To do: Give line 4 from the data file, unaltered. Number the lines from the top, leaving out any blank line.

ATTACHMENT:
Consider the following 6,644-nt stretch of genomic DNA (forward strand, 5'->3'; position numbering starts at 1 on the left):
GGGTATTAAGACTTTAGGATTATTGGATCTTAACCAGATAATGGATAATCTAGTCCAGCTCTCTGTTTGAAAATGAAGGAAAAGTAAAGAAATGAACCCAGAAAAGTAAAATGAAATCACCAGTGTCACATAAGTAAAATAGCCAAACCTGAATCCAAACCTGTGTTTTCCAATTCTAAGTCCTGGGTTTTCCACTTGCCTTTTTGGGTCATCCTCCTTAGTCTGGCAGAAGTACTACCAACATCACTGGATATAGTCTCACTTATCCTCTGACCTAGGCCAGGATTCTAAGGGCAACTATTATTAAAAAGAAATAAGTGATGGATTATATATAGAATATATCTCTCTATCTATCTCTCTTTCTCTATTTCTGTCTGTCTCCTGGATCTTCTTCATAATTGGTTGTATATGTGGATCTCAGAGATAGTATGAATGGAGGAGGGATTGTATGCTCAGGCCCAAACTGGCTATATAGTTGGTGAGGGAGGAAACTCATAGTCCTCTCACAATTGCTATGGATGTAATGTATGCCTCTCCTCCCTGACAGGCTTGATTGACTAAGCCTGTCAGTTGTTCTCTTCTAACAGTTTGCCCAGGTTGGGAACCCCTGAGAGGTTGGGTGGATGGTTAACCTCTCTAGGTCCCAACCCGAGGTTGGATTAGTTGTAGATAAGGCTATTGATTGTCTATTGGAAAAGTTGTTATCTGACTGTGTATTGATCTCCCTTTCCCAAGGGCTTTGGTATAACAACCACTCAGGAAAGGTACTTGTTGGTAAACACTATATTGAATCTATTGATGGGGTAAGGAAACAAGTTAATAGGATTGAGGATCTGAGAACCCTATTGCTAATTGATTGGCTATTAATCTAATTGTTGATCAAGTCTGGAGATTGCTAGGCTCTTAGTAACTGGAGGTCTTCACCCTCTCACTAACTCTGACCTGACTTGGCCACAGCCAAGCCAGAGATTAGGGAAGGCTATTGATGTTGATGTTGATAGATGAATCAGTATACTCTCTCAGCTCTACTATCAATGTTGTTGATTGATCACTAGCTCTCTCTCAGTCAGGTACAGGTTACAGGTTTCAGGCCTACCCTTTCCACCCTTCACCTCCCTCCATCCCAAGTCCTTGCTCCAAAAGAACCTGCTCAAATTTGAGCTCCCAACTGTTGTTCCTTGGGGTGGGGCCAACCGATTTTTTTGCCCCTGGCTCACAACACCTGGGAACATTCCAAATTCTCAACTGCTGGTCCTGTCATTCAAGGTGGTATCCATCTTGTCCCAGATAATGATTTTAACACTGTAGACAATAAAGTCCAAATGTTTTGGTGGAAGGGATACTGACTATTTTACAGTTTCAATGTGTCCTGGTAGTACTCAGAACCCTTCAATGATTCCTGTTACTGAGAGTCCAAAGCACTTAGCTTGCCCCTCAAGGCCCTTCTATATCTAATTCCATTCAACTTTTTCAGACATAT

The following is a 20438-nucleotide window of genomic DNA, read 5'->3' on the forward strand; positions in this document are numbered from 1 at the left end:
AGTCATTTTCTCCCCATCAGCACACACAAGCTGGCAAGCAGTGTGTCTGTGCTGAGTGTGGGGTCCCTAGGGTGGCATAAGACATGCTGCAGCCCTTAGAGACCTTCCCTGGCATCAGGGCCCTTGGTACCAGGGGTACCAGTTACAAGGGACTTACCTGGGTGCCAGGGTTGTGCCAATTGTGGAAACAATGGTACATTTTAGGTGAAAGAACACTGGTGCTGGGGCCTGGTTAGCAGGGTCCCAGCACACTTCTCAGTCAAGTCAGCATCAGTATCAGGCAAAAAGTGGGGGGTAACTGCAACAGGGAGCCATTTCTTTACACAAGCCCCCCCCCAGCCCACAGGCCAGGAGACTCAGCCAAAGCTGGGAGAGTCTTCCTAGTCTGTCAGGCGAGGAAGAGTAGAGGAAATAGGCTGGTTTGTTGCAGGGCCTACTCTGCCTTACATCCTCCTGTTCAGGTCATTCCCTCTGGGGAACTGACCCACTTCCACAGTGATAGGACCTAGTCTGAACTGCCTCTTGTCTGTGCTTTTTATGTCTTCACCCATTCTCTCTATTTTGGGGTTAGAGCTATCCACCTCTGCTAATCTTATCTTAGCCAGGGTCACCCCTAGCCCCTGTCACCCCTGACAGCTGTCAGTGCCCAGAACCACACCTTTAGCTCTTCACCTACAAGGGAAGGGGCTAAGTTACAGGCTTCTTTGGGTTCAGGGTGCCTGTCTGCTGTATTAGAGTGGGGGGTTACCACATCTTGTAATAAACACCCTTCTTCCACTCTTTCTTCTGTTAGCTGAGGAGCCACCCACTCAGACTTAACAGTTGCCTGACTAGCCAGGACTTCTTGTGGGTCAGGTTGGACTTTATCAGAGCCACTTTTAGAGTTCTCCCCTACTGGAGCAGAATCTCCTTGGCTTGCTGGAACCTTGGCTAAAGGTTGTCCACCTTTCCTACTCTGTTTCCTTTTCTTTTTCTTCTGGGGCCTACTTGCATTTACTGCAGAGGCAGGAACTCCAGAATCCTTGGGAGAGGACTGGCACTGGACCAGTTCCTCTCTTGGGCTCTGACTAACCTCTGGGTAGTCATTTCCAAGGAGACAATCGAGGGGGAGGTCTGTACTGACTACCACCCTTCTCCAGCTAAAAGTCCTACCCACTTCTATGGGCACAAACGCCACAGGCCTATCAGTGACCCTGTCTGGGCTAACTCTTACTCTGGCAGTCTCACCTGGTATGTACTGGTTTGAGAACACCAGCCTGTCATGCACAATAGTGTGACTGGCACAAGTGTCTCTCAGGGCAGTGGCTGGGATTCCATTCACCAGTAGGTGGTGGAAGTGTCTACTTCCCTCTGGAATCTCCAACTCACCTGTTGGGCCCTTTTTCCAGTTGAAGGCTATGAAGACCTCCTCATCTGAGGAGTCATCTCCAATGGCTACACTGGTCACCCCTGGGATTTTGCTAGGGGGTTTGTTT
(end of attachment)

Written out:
AGTCATTTTCTCCCCATCAGCACACACAAGCTGGCAAGCAGTGTGTCTGTGCTGAGTGTGGGGTCCCTAGGGTGGCATAAGACATGCTGCAGCCCTTAGAGACCTTCCCTGGCATCAGGGCCCTTGGTACCAGGGGTACCAGTTACAAGGGACTTACCTGGGTGCCAGGGTTGTGCCAATTGTGGAAACAATGGTACATTTTAGGTGAAAGAACACTGGTGCTGGGGCCTGGTTAGCAGGGTCCCAGCACACTTCTCAGTCAAGTCAGCATCAGTATCAGGCAAAAAGTGGGGGGTAACTGCAACAGGGAGCCATTTCTTTACACAAGCCCCCCCCCAGCCCACAGGCCAGGAGACTCAGCCAAAGCTGGGAGAGTCTTCCTAGTCTGTCAGGCGAGGAAGAGTAGAGGAAATAGGCTGGTTTGTTGCAGGGCCTACTCTGCCTTACATCCTCCTGTTCAGGTCATTCCCTCTGGGGAACTGACCCACTTCCACAGTGATAGGACCTAGTCTGAACTGCCTCTTGTCTGTGCTTTTTATGTCTTCACCCATTCTCTCTATTTTGGGGTTAGAGCTATCCACCTCTGCTAATCTTATCTTAGCCAGGGTCACCCCTAGCCCCTGTCACCCCTGACAGCTGTCAGTGCCCAGAACCACACCTTTAGCTCTTCACCTACAAGGGAAGGGGCTAAGTTACAGGCTTCTTTGGGTTCAGGGTGCCTGTCTGCTGTATTAGAGTGGGGGGTTACCACATCTTGTAATAAACACCCTTCTTCCACTCTTTCTTCTGTTAGCTGAGGAGCCACCCACTCAGACTTAACAGTTGCCTGACTAGCCAGGACTTCTTGTGGGTCAGGTTGGACTTTATCAGAGCCACTTTTAGAGTTCTCCCCTACTGGAGCAGAATCTCCTTGGCTTGCTGGAACCTTGGCTAAAGGTTGTCCACCTTTCCTACTCTGTTTCCTTTTCTTTTTCTTCTGGGGCCTACTTGCATTTACTGCAGAGGCAGGAACTCCAGAATCCTTGGGAGAGGACTGGCACTGGACCAGTTCCTCTCTTGGGCTCTGACTAACCTCTGGGTAGTCATTTCCAAGGAGACAATCGAGGGGGAGGTCTGTACTGACTACCACCCTTCTCCAGCTAAAAGTCCTACCCACTTCTATGGGCACAAACGCCACAGGCCTATCAGTGACCCTGTCTGGGCTAACTCTTACTCTGGCAGTCTCACCTGGTATGTACTGGTTTGAGAACACCAGCCTGTCATGCACAATAGTGTGACTGGCACAAGTGTCTCTCAGGGCAGTGGCTGGGATTCCATTCACCAGTAGGTGGTGGAAGTGTCTACTTCCCTCTGGAATCTCCAACTCACCTGTTGGGCCCTTTTTCCAGTTGAAGGCTATGAAGACCTCCTCATCTGAGGAGTCATCTCCAATGGCTACACTGGTCACCCCTGGGATTTTGCTAGGGGGTTTGTTT